Whatever I told the editor must have impressed him. I got the job and moved to Los Angeles. Soon after starting on the police beat, I was allowed to sit in on a detective squad briefing on the unsolved tunnel caper. The case investigators showed photographs that depicted the thieves’ route through the tunnels. It was a dark and shadowy netherworld and eerily reminiscent of the mysterious tunnel I had dreamed of when I was a kid.
My plan had been to spend a year or two getting to know Los Angeles before daring to write about this huge, sprawling, and intriguing place my heroes had trodden and known so well. But that night after the police briefing, I went into the spare bedroom of the apartment I shared with my wife by the 101 freeway and started writing. I’d had an epiphany: I would write about a detective who has a recurring dream of tunnels, who has experience in those tunnels, and whose past informs his present. Now the tendrils of my life were coming together, and I felt that at last I had the true baseline for a character and story that could travel the distance and be published, and live on in readers’ imaginations.
I called him Pierce. I had read something, somewhere, in which Raymond Chandler had described the fictional detective as someone who must be willing and able to pierce all veils and layers of society. My detective would be such a man, and so I called him Pierce.
I wrote with the window open most of the time and wanted to play music that would filter out the disruptive noise of the nearby freeway. I grew up on rock and roll, but as a writer I found that music with lyrics could intrude upon the writing process in its own way. I was going to write about a detective who was alone in the world, so I gravitated toward music that invoked loneliness in me. Jazz. More to the point, the sound of the jazz saxophone. I started with the essentials-John Coltrane, Sonny Rollins, Wayne Shorter-and branched out from there. Along the way I read a piece in Time magazine about a musician named Frank Morgan, a prot'eg'e of Charlie Parker’s who had overcome heroin addiction and imprisonment to record again after thirty years. It was in Frank Morgan’s alto sax that I found the soundtrack of my detective. In his sad but uplifting ballad “Lullaby,” written by pianist George Cables, I discovered my detective’s anthem. For many years I played that song at the start of each writing day.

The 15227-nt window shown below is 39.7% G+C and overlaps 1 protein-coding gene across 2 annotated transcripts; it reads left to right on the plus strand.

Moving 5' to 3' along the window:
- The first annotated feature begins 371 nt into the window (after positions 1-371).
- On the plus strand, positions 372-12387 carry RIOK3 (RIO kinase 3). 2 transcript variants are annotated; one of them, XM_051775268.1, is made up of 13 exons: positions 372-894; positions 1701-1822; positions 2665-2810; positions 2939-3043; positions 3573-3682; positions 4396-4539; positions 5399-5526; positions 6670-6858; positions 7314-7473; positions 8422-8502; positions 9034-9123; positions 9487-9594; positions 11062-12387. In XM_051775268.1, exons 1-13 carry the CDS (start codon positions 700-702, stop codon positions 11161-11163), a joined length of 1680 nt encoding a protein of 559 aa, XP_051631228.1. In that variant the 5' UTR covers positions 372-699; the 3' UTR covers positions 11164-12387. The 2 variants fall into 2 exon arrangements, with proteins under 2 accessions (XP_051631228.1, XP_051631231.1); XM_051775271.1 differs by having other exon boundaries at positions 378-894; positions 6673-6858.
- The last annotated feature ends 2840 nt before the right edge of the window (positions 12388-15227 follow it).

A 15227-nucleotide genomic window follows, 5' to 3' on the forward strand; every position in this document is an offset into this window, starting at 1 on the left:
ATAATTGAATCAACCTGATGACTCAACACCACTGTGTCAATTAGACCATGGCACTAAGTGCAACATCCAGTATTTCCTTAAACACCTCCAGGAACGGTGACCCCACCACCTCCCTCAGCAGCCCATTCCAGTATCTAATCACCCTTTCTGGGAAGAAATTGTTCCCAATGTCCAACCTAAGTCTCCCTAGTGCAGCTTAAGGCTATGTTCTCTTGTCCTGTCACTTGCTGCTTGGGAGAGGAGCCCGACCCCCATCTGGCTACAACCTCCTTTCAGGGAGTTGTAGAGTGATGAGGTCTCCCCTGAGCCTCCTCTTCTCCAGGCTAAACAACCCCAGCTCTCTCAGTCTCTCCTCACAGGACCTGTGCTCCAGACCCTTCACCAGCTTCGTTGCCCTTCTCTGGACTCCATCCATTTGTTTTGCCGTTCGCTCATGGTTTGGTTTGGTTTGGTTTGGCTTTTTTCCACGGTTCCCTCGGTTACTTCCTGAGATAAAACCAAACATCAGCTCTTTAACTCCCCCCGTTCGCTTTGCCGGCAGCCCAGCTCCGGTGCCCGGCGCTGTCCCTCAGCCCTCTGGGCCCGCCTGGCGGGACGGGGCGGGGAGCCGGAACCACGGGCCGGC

My detective, like Frank Morgan, was to be a survivor, a man who overcomes his past to ensure his present-and his future. So I chose his music carefully. Pierce would listen to music created by artists who had overcome great obstacles in order to make it. Whether it was beating drug addiction, fighting racism, surmounting poverty, or rising above medical disability, the jazz musicians I drew inspiration from were survivors. And I gave the whole playlist to Detective Pierce.
By day I was a news reporter on the crime beat. By night and weekend I was an amateur novelist trying to finally make it happen. I viewed my day job as research for the night shift. It was as if I were dropping into a gold mine, down a tunnel where I could look for whatever glittered. The sights and sounds of police stations and jails, the cop slang, the internal politics. I would come out each day and bury the gold in my book that night.
Most of the real detectives I knew were veterans of military service, about half of them Vietnam vets. A lot of them smoked, a symptom of the addictive personality I had come to believe was a necessary dimension of a good detective. I remember once sitting at a detective’s desk while he smoked a cigarette, the No Smoking sign hanging on the wall right behind his head. Though I had never smoked myself, I made Pierce a smoker. Though I had escaped going to Vietnam, because the war ended as I turned eighteen, I made Pierce a Vietnam vet. I made him a tunnel rat who still dreamed of the tunnel and was always searching for that light at its end.